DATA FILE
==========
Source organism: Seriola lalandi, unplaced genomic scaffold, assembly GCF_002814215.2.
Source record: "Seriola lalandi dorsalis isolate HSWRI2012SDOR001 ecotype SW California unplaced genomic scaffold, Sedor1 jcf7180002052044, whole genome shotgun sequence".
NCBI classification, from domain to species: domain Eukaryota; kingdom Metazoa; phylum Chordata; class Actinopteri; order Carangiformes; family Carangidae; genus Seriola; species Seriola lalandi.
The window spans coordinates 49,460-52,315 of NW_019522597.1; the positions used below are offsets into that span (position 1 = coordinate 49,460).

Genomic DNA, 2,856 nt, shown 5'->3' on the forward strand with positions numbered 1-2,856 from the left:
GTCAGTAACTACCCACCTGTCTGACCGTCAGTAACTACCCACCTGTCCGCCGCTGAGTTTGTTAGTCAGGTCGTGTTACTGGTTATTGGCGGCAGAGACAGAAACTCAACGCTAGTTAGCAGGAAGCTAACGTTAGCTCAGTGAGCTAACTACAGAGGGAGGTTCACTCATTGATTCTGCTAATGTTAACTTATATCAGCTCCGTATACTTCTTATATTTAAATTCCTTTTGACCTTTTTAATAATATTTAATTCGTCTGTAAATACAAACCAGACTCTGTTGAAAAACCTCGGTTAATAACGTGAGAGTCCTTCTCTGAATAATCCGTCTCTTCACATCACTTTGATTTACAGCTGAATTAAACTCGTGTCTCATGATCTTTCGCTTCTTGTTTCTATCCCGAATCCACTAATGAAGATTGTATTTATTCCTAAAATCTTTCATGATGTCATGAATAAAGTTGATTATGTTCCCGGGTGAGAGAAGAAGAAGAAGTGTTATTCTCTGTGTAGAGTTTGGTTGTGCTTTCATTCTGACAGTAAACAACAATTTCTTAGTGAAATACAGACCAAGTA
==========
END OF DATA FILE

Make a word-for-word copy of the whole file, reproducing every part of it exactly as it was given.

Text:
Source organism: Seriola lalandi, unplaced genomic scaffold, assembly GCF_002814215.2.
Source record: "Seriola lalandi dorsalis isolate HSWRI2012SDOR001 ecotype SW California unplaced genomic scaffold, Sedor1 jcf7180002052044, whole genome shotgun sequence".
NCBI classification, from domain to species: domain Eukaryota; kingdom Metazoa; phylum Chordata; class Actinopteri; order Carangiformes; family Carangidae; genus Seriola; species Seriola lalandi.
The window spans coordinates 49,460-52,315 of NW_019522597.1; the positions used below are offsets into that span (position 1 = coordinate 49,460).

Genomic DNA, 2,856 nt, shown 5'->3' on the forward strand with positions numbered 1-2,856 from the left:
GTCAGTAACTACCCACCTGTCTGACCGTCAGTAACTACCCACCTGTCCGCCGCTGAGTTTGTTAGTCAGGTCGTGTTACTGGTTATTGGCGGCAGAGACAGAAACTCAACGCTAGTTAGCAGGAAGCTAACGTTAGCTCAGTGAGCTAACTACAGAGGGAGGTTCACTCATTGATTCTGCTAATGTTAACTTATATCAGCTCCGTATACTTCTTATATTTAAATTCCTTTTGACCTTTTTAATAATATTTAATTCGTCTGTAAATACAAACCAGACTCTGTTGAAAAACCTCGGTTAATAACGTGAGAGTCCTTCTCTGAATAATCCGTCTCTTCACATCACTTTGATTTACAGCTGAATTAAACTCGTGTCTCATGATCTTTCGCTTCTTGTTTCTATCCCGAATCCACTAATGAAGATTGTATTTATTCCTAAAATCTTTCATGATGTCATGAATAAAGTTGATTATGTTCCCGGGTGAGAGAAGAAGAAGAAGTGTTATTCTCTGTGTAGAGTTTGGTTGTGCTTTCATTCTGACAGTAAACAACAATTTCTTAGTGAAATACAGACCAAGTA